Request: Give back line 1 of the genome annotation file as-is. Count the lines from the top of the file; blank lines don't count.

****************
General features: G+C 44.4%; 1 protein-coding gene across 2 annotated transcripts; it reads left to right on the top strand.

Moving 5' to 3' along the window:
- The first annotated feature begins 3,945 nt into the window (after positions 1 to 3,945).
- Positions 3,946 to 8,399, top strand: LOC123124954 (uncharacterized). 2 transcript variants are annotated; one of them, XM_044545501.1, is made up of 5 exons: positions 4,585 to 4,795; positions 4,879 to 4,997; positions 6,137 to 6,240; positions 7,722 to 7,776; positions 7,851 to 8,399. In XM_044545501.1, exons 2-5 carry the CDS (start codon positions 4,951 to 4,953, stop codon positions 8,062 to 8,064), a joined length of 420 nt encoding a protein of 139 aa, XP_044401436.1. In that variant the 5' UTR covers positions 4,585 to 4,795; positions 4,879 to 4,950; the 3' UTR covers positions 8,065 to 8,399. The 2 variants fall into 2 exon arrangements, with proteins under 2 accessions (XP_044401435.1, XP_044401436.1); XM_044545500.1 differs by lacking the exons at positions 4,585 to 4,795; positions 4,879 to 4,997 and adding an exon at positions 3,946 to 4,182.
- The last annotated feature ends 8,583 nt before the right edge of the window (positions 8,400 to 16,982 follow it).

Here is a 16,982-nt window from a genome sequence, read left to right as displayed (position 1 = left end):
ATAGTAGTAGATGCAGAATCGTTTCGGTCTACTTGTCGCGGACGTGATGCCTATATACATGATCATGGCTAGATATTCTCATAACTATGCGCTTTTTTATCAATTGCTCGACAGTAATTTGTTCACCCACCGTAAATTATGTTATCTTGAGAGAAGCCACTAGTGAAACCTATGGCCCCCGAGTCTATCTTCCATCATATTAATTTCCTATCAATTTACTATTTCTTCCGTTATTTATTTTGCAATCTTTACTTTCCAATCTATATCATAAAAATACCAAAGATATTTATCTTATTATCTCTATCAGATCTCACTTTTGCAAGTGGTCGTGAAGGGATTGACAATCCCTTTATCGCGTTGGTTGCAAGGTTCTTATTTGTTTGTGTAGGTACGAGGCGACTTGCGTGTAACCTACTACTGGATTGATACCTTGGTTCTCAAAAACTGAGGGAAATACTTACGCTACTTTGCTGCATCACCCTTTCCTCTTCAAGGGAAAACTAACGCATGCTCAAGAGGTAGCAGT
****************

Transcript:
General features: G+C 44.4%; 1 protein-coding gene across 2 annotated transcripts; it reads left to right on the top strand.